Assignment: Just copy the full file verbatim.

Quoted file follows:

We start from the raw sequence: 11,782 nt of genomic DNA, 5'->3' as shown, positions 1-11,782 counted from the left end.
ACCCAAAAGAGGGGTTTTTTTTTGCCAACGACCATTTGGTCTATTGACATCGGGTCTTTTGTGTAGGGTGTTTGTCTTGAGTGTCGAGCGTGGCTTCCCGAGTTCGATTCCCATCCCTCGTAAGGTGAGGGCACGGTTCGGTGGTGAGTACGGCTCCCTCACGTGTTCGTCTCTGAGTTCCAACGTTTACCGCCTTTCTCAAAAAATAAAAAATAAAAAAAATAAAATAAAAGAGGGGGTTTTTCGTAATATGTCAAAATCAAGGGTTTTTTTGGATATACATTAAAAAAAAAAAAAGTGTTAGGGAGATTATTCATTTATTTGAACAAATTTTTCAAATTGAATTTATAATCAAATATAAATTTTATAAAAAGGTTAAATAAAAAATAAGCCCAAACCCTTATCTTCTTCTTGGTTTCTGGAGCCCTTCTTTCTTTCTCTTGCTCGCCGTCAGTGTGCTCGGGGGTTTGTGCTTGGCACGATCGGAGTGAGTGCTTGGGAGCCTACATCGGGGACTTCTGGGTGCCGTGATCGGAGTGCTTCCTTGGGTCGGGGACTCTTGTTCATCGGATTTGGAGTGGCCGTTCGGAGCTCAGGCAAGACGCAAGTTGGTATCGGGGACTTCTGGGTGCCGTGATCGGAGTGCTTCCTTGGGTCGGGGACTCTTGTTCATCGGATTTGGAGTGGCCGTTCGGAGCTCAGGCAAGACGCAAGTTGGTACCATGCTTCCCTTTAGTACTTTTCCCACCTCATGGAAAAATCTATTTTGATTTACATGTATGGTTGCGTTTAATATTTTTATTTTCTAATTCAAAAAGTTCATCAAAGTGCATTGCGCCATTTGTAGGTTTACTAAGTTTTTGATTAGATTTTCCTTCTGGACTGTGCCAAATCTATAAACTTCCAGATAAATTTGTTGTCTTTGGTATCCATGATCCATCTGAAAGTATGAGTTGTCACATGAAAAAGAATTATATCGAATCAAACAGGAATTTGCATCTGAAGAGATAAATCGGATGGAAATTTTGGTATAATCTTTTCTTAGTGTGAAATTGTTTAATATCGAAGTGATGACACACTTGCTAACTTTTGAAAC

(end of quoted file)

We start from the raw sequence: 11,782 nt of genomic DNA, 5'->3' as shown, positions 1-11,782 counted from the left end.
ACCCAAAAGAGGGGTTTTTTTTTGCCAACGACCATTTGGTCTATTGACATCGGGTCTTTTGTGTAGGGTGTTTGTCTTGAGTGTCGAGCGTGGCTTCCCGAGTTCGATTCCCATCCCTCGTAAGGTGAGGGCACGGTTCGGTGGTGAGTACGGCTCCCTCACGTGTTCGTCTCTGAGTTCCAACGTTTACCGCCTTTCTCAAAAAATAAAAAATAAAAAAAATAAAATAAAAGAGGGGGTTTTTCGTAATATGTCAAAATCAAGGGTTTTTTTGGATATACATTAAAAAAAAAAAAAGTGTTAGGGAGATTATTCATTTATTTGAACAAATTTTTCAAATTGAATTTATAATCAAATATAAATTTTATAAAAAGGTTAAATAAAAAATAAGCCCAAACCCTTATCTTCTTCTTGGTTTCTGGAGCCCTTCTTTCTTTCTCTTGCTCGCCGTCAGTGTGCTCGGGGGTTTGTGCTTGGCACGATCGGAGTGAGTGCTTGGGAGCCTACATCGGGGACTTCTGGGTGCCGTGATCGGAGTGCTTCCTTGGGTCGGGGACTCTTGTTCATCGGATTTGGAGTGGCCGTTCGGAGCTCAGGCAAGACGCAAGTTGGTATCGGGGACTTCTGGGTGCCGTGATCGGAGTGCTTCCTTGGGTCGGGGACTCTTGTTCATCGGATTTGGAGTGGCCGTTCGGAGCTCAGGCAAGACGCAAGTTGGTACCATGCTTCCCTTTAGTACTTTTCCCACCTCATGGAAAAATCTATTTTGATTTACATGTATGGTTGCGTTTAATATTTTTATTTTCTAATTCAAAAAGTTCATCAAAGTGCATTGCGCCATTTGTAGGTTTACTAAGTTTTTGATTAGATTTTCCTTCTGGACTGTGCCAAATCTATAAACTTCCAGATAAATTTGTTGTCTTTGGTATCCATGATCCATCTGAAAGTATGAGTTGTCACATGAAAAAGAATTATATCGAATCAAACAGGAATTTGCATCTGAAGAGATAAATCGGATGGAAATTTTGGTATAATCTTTTCTTAGTGTGAAATTGTTTAATATCGAAGTGATGACACACTTGCTAACTTTTGAAAC